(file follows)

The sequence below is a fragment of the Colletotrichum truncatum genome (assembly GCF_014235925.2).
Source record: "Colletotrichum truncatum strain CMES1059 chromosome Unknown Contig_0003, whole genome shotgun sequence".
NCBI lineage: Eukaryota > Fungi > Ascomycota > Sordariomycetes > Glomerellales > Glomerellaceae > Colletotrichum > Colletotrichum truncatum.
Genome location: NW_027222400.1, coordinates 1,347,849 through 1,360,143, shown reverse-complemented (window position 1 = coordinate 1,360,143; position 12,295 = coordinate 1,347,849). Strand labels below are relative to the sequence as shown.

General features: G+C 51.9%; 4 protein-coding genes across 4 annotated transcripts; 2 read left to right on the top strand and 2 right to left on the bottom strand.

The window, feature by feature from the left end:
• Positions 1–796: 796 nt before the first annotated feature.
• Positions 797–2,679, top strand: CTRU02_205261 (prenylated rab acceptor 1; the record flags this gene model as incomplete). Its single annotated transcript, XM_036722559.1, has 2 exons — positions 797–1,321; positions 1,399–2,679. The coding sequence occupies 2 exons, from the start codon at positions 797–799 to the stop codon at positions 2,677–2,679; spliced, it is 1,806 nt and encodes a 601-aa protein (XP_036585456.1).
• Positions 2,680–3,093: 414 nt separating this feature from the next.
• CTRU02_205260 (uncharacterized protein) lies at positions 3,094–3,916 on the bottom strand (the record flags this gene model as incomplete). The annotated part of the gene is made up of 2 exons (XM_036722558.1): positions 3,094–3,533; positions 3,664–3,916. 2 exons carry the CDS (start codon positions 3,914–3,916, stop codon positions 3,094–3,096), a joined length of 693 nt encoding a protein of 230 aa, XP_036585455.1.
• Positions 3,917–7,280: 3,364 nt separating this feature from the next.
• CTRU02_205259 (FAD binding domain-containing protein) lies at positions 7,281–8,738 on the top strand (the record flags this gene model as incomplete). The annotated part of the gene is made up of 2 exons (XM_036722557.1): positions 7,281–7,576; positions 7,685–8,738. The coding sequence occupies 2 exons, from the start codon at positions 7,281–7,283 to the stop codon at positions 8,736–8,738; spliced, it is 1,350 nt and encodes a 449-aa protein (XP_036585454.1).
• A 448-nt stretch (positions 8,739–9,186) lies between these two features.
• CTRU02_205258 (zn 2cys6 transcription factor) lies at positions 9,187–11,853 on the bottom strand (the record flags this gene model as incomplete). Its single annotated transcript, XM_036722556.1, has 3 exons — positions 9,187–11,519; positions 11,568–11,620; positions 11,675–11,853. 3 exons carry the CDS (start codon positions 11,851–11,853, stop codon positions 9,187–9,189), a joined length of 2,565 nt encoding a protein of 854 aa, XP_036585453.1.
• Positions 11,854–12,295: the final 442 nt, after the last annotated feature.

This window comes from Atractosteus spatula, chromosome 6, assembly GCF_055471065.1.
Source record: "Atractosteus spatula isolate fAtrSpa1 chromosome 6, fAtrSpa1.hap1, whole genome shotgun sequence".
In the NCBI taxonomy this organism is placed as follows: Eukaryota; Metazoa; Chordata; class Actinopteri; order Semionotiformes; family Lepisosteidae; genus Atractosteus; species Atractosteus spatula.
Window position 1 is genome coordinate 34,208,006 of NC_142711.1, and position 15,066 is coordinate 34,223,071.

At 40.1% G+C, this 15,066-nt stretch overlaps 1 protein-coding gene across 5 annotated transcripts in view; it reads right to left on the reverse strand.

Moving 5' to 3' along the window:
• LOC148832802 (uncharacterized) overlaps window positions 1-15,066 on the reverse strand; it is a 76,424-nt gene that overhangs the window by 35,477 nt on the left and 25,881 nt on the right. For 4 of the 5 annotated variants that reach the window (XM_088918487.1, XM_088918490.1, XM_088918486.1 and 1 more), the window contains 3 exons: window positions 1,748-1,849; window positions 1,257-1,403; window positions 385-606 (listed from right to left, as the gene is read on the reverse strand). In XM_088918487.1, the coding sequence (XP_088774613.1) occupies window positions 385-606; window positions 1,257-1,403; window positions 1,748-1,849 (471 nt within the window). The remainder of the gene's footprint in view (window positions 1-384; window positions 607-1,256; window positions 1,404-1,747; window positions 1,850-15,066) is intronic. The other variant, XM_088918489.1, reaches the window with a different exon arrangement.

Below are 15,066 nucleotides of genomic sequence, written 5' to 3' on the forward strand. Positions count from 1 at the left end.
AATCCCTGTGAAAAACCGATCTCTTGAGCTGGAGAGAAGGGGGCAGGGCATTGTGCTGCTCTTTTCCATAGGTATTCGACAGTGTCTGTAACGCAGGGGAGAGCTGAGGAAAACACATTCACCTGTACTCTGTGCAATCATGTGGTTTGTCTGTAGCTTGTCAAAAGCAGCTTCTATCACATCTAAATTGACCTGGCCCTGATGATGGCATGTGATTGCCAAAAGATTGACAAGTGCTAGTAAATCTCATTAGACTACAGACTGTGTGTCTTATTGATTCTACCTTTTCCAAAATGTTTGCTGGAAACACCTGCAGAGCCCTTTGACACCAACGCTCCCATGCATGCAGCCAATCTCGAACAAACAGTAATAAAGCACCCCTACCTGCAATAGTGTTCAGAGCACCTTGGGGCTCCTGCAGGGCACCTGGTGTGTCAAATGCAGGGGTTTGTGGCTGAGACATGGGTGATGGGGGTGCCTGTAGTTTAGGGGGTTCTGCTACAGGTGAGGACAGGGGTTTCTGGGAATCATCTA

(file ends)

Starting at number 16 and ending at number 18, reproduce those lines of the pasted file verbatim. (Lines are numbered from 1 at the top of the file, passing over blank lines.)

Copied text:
This window comes from Atractosteus spatula, chromosome 6, assembly GCF_055471065.1.
Source record: "Atractosteus spatula isolate fAtrSpa1 chromosome 6, fAtrSpa1.hap1, whole genome shotgun sequence".
In the NCBI taxonomy this organism is placed as follows: Eukaryota; Metazoa; Chordata; class Actinopteri; order Semionotiformes; family Lepisosteidae; genus Atractosteus; species Atractosteus spatula.